Dirk Lotriet
2 minute read
28 Sep 2018
9:30 am

It was just a braai, Ms Fakie!

Dirk Lotriet

I can’t afford the label of white capitalist. Not with the cost of fuel, the cost of data, the cost of chops and wors...

Braai and vegetable kebabs. Picture: Supplied

I have a confession: I, too, lit a braai fire on Heritage Day.

Which makes me, according to Ayesha Fakie, head of the sustained dialogues programme at the Institute for Justice and Reconciliation, something bordering on a exploitative white capitalist, white supremacist, gender oppressor and racist.

The persistence of Braai Day results from deep denial to confront the brutal oppression of colonialism and apartheid done in the name of white people, Fakie said in an opinion piece this week.

I believed I was only preparing lunch in a harmless, social way.

“My black neighbours borrowed my cooler box to braai in the park,” a friend said after he read the article. And I’m sure my Indian neighbours braaied – they braai more often than we do.

In my own defence, I have to mention that I don’t braai regularly. I believe it’s silly to make a fire outside to grill meat if you have a working stove in the kitchen.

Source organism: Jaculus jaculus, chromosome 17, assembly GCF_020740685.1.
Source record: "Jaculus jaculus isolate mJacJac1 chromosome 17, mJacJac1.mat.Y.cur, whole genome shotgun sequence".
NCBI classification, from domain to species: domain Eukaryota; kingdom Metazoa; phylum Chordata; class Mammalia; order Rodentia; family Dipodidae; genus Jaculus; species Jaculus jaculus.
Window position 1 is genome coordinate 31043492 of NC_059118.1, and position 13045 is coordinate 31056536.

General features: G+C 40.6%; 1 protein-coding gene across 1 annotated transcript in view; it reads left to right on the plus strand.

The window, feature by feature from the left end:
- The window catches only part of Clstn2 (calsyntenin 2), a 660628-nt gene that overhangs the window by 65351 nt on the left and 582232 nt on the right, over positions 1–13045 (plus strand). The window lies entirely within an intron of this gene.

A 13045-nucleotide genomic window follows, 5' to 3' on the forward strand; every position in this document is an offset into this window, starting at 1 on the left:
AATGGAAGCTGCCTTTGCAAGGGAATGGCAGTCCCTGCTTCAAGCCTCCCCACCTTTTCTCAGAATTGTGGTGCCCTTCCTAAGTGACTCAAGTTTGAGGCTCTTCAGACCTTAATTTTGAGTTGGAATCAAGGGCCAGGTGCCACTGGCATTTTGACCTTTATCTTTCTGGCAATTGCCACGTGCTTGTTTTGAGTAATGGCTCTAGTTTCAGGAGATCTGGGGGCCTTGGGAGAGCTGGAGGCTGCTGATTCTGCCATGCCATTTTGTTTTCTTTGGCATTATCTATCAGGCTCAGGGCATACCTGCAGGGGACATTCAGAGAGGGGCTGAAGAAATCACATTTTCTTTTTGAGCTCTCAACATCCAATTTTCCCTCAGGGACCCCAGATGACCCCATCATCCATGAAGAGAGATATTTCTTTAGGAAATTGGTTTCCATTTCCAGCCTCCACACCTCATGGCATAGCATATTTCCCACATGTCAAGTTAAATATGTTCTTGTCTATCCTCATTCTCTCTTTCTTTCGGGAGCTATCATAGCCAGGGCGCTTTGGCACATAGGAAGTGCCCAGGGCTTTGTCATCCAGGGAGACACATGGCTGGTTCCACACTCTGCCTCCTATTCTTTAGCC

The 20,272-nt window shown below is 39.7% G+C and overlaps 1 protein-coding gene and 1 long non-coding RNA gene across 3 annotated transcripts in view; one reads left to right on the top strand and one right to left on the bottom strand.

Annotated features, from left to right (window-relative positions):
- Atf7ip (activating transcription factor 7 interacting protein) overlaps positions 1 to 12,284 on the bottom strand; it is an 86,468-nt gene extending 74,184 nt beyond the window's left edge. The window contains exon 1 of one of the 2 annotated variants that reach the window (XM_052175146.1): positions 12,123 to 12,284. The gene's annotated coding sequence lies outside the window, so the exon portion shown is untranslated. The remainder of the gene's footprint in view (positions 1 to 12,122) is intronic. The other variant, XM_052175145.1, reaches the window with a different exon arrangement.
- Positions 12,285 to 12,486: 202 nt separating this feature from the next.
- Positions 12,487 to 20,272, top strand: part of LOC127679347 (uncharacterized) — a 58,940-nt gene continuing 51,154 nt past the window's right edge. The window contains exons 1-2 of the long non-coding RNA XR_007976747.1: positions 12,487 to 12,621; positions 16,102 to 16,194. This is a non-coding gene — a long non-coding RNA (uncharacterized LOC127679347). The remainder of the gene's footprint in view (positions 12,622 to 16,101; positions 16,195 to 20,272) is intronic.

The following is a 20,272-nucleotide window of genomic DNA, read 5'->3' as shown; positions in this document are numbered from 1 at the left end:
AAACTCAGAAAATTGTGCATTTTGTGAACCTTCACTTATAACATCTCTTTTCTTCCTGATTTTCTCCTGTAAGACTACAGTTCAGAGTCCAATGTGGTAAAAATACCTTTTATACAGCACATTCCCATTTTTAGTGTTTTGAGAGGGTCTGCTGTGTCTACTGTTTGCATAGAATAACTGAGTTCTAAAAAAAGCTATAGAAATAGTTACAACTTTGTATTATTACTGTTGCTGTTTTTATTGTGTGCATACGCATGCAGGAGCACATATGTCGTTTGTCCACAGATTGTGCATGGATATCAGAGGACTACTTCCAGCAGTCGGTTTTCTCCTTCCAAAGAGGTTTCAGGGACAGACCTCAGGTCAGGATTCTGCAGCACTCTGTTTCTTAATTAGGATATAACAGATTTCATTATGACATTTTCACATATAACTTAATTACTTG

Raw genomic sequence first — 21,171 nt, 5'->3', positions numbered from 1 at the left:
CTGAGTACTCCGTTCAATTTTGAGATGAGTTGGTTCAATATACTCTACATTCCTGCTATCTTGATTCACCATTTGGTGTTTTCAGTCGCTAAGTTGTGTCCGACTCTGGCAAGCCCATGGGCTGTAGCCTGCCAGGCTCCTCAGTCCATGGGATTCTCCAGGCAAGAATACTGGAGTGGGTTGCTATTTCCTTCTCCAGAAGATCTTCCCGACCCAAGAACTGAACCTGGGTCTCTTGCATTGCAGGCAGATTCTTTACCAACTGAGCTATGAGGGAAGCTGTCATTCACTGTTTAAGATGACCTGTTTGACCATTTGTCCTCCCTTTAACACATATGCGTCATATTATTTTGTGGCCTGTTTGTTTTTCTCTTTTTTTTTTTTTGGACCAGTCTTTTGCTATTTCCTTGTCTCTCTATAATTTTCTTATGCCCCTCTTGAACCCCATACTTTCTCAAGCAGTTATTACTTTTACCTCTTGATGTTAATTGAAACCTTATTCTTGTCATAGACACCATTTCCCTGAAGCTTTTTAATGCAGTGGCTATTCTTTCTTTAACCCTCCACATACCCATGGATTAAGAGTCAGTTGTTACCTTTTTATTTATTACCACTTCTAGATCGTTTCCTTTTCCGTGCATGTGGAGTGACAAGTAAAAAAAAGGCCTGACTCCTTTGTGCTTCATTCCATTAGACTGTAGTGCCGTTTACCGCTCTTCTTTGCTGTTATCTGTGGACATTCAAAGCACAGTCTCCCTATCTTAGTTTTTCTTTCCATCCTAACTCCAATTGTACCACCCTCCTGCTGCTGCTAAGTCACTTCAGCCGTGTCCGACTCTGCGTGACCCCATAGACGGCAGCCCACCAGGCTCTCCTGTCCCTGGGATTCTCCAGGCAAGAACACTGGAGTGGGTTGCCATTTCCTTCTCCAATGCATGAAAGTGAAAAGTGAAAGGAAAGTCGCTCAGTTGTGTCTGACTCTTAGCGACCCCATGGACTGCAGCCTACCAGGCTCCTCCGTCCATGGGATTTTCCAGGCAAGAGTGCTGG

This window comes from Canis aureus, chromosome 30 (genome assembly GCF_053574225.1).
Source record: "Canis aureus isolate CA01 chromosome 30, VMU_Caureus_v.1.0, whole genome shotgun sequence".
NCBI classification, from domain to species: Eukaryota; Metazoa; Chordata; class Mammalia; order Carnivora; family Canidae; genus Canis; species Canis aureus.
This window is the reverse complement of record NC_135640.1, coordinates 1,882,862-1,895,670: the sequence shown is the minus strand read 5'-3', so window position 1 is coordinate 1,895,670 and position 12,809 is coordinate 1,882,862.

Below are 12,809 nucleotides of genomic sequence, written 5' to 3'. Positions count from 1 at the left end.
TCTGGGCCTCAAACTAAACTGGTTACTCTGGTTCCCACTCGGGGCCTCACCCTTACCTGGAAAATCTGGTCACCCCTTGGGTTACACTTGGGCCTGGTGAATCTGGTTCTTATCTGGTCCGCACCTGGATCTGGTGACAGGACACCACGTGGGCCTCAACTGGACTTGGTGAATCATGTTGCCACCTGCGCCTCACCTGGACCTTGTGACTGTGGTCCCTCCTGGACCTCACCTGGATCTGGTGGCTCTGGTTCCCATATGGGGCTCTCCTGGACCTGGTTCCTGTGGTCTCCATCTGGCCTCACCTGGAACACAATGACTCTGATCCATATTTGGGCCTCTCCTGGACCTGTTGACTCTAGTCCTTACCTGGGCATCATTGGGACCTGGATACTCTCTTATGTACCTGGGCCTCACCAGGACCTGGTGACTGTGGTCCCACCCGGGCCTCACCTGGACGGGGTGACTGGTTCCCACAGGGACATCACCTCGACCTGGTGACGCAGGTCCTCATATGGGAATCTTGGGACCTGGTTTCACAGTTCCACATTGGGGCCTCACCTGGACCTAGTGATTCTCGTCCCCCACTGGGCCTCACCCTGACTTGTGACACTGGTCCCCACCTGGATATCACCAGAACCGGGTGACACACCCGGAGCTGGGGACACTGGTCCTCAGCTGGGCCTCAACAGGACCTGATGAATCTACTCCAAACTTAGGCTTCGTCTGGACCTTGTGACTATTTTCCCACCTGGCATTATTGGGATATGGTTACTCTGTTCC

And I’ve always called Heritage Day by its proper name – never Braai Day.

But I have been known to don the braaier’s apron from time to time. My family enjoys the odd grilled chop or piece of wors.

Little Egg simply loves it. When I wipe the dust off the kettle braai, she runs through the house and shouts: “Braai is lekker!”

And, believe it or not, I very much doubt that my chubby two-year-old daughter is a white supremacist. She just loves food.

Even the lovely Snapdragon tolerates a braai and she’s no racist – she disapproves of everything and everyone, regardless of race, gender or culture.

Except for babies. She adores babies.

But my despicable vice has nothing to do with supremacy.

Call me an idiot and a cheapskate, but I can’t afford the label of white capitalist. Not with the cost of fuel, the cost of data, the cost of chops and wors … While most people complain about the cost of meat, I’m left speechless just by the price of charcoal.

I’m nothing more than a lower middle-class South African who battles to make ends meet while cursing the 15% VAT rate and dreaming about the Lotto.

But I take note of your objections to the way a lot of us spent Heritage Day, Ms Fakie.

And as an olive branch, I promise to leave the braai tongs in the drawer next year.

Dirk Lotriet. Picture: Alaister Russell

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